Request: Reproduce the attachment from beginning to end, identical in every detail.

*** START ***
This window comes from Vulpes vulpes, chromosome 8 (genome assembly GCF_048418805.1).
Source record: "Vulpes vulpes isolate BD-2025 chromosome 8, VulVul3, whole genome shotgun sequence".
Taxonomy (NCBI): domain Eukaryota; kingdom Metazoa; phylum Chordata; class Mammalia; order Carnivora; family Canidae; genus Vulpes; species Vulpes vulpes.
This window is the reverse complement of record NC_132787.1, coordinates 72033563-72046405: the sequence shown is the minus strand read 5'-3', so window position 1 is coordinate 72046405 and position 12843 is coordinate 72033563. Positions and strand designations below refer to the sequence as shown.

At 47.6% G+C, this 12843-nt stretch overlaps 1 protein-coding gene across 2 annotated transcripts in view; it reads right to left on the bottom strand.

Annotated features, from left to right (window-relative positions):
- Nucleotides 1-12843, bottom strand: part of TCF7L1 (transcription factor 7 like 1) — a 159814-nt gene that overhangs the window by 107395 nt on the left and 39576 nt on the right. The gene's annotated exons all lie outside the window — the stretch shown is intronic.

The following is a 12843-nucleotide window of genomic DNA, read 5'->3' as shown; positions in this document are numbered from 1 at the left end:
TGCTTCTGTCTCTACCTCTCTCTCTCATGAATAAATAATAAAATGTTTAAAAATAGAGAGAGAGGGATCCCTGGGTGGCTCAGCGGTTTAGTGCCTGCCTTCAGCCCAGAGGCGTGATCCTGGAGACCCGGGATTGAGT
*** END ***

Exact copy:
This window comes from Vulpes vulpes, chromosome 8 (genome assembly GCF_048418805.1).
Source record: "Vulpes vulpes isolate BD-2025 chromosome 8, VulVul3, whole genome shotgun sequence".
Taxonomy (NCBI): domain Eukaryota; kingdom Metazoa; phylum Chordata; class Mammalia; order Carnivora; family Canidae; genus Vulpes; species Vulpes vulpes.
This window is the reverse complement of record NC_132787.1, coordinates 72033563-72046405: the sequence shown is the minus strand read 5'-3', so window position 1 is coordinate 72046405 and position 12843 is coordinate 72033563. Positions and strand designations below refer to the sequence as shown.

At 47.6% G+C, this 12843-nt stretch overlaps 1 protein-coding gene across 2 annotated transcripts in view; it reads right to left on the bottom strand.

Annotated features, from left to right (window-relative positions):
- Nucleotides 1-12843, bottom strand: part of TCF7L1 (transcription factor 7 like 1) — a 159814-nt gene that overhangs the window by 107395 nt on the left and 39576 nt on the right. The gene's annotated exons all lie outside the window — the stretch shown is intronic.

The following is a 12843-nucleotide window of genomic DNA, read 5'->3' as shown; positions in this document are numbered from 1 at the left end:
TGCTTCTGTCTCTACCTCTCTCTCTCATGAATAAATAATAAAATGTTTAAAAATAGAGAGAGAGGGATCCCTGGGTGGCTCAGCGGTTTAGTGCCTGCCTTCAGCCCAGAGGCGTGATCCTGGAGACCCGGGATTGAGT